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Originally intended for release in August 2019, Boss Level has been sitting in limbo for quite a while – but it was worth the wait! This story about a retired special forces soldier who is trapped in a never-ending time loop where he is hunted and brutally killed every day by a group of mercenaries is every action-fanboy’s dream. While the concept of being in a time loop has been done before with films like Groundhog Day and Edge of Tomorrow, the execution of this premise in Boss Level shows that, despite its unoriginality, it can still make for great entertainment.
Narrated by the story’s hero, Roy Pulver (Frank Grillo), we learn that for reasons unknown to Roy, he is trapped in a time loop where he’s relentlessly hunted by an eclectic team of mercenaries from the moment he wakes up in bed next to a beautiful woman in his apartment, to when they inevitably kill him in whatever new way he tries to escape them. No matter how far he travels, no matter what new decisions he makes and no matter how good he gets at learning the routines of his pursuers and killing them, he eventually dies. After 139 times and counting, Roy is a little over it, to be quite frank (no pun intended).
Despite becoming demoralized about the whole situation because he can’t figure out how to end the repetitive, monotonous violence, Roy finds a new motivation for getting out of bed in the morning and immediately killing the guy attacking him with a machete. He realizes that Jemma Wells (Naomi Watts), a scientist, his ex and the mother of his son, Joe (Rio Grillo), is key to his time looping problems. To up the stakes even more, Jemma’s boss, Col. Clive Ventor (Mel Gibson), is also playing a nefarious role in the plot Roy learns he’s a part of.
In order to end the violent cycle and save the ones he loves, Roy must embrace the advantage of living an endless cycle of death / respawn in order to learn the skills necessary to overcome his foes and to figure out the cryptic message left behind by Jemma. Almost like a videogame!
Frank Grillo is an absolute powerhouse as ex-Delta Force soldier, Roy Pulver. Aided by a solid script, Grillo is the perfect blend of comedy and action as he delivers humorous narration while leaving a wake of violence from the moment his character wakes up in his apartment to the moment he is ultimately killed. It’s hard to believe Grillo is in his 50s because he is in fantastic shape to play a special forces soldier. Throw in some heartfelt moments of Roy wanting to connect with his son and you’ve got a great all-round popcorn action hero. For the playfully violent vibe of the film, Grillo is definitely the right man for the job.
While not as perfect for his role as Grillo, Mel Gibson does an OK job of being the villainous Col. Clive Ventor. While I’m a fan of Gibson (see last year’s Fatman for proof), I felt his performance was the one letdown when compared to the rest of the cast. With all the eccentric and over-the-top villains that Roy must face in order to get to the main boss, Gibson’s Ventor pales in comparison to his co-stars. His performance isn’t bad, it’s just that he’s not flamboyant or over-the-top enough given the overall ridiculous vibe of the film – or that we know he’s capable of.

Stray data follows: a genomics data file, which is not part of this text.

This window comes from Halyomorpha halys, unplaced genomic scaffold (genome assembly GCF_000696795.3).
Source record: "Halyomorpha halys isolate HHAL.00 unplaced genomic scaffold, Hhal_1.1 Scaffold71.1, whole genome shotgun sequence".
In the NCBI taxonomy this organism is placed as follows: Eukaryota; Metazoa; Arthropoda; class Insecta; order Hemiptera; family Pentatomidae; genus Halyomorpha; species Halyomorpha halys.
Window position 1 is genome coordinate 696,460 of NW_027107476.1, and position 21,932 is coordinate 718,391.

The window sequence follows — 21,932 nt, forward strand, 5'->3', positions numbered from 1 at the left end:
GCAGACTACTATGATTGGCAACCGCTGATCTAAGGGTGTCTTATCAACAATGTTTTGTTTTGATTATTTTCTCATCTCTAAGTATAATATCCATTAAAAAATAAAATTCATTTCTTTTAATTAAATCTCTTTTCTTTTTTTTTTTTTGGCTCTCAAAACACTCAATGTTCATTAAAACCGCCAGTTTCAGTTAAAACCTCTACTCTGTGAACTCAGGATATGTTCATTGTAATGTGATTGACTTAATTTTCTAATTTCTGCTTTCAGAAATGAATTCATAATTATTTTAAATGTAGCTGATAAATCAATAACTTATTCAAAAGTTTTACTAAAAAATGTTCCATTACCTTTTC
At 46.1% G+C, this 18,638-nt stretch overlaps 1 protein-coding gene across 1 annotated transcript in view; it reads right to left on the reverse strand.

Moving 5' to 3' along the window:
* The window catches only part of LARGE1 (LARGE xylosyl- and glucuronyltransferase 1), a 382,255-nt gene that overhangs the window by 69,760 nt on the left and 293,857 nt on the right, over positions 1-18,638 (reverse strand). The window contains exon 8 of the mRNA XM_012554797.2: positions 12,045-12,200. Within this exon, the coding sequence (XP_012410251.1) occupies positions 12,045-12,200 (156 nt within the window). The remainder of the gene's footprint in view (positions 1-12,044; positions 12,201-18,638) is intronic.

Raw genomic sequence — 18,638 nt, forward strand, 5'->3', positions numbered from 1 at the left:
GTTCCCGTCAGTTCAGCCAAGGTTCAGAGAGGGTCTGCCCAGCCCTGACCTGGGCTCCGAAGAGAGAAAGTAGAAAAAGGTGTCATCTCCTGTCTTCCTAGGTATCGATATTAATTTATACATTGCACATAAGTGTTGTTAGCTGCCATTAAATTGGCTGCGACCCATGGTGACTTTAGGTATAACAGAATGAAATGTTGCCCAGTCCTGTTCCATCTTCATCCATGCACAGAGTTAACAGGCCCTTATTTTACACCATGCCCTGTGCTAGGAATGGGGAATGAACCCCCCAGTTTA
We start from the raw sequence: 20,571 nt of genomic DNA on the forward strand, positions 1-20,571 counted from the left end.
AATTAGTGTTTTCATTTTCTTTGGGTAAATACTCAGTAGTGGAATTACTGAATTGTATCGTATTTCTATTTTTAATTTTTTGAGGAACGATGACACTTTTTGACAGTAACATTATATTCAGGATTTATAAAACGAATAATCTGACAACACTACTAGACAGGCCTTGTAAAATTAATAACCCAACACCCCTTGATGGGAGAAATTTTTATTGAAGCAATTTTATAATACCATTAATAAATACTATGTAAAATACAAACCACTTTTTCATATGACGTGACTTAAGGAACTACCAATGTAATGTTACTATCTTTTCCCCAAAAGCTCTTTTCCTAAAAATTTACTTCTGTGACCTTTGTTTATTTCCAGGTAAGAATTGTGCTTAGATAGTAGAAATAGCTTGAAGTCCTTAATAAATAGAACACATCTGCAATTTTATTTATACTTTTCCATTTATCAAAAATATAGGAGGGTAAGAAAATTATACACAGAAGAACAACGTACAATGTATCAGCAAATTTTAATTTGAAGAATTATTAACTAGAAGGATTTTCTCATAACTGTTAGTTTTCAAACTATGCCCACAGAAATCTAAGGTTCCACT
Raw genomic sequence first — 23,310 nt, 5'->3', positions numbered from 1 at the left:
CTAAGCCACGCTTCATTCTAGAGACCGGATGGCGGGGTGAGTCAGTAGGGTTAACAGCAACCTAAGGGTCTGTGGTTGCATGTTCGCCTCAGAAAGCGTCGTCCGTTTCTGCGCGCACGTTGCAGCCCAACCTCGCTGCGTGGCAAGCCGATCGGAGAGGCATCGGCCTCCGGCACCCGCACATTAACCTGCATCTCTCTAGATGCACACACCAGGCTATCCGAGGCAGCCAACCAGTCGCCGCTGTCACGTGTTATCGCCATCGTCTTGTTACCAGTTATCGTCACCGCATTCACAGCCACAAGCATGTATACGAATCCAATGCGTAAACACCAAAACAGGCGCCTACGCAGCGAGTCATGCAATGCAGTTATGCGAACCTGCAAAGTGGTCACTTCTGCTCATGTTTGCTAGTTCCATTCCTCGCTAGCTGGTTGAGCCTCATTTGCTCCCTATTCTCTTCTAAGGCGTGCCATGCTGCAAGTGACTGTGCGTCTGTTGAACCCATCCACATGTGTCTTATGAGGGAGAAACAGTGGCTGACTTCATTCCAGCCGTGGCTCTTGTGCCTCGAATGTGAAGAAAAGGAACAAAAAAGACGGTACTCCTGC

Director Joe Carnahan (The Grey, The A-Team) has delivered action gold with Boss Level. With its ridiculous, over-the-top violence blended with comedy, this is an action movie aimed at action connoisseurs and gamers that more than delivers the goods. Sure the blue screening is obvious and the production values can’t compete with big-budget Hollywood productions, but much like the recently released (and similar) The Intergalactic Adventures of Max Cloud, none of this takes away from its awesomeness.
Utilizing the story’s premise of reliving the same day over and over allows for a lot of creative action potential which Carnahan has taken advantage of. Just like Bill Murray’s character in Groundhog Day, Roy knows exactly what’s coming because he’s already lived it many times before, which allows for some fantastically unrealistic and gratuitous fight sequences while still maintaining its playfully comedic style.
My only gripe though is that, unlike Edge of Tomorrow where there is a risk of the hero losing the ability to time loop, Boss Level never has a moment where Roy ever truly becomes vulnerable or loses the ability to save the day. This means he can retry as many times as needed and when that sinks in, you realize the stakes aren’t that high. As long as he keeps trying, he will eventually win…which is a bit meh when you think about it (and why you probably shouldn’t).
Boss Level is a fun movie that knows exactly what it is. This is a popcorn flick that uses its singular premise to let the filmmakers and cast deliver an over-the-top action spectacle that doesn’t defy our suspension of disbelief or whack us over the heads with a misguided mortality play. The fact that the movie is trying so hard to feel like a videogame is almost charming, but it works. With a great performance from Frank Grillo and plenty of well choreographed fight sequences, Boss Level is one for the action fans.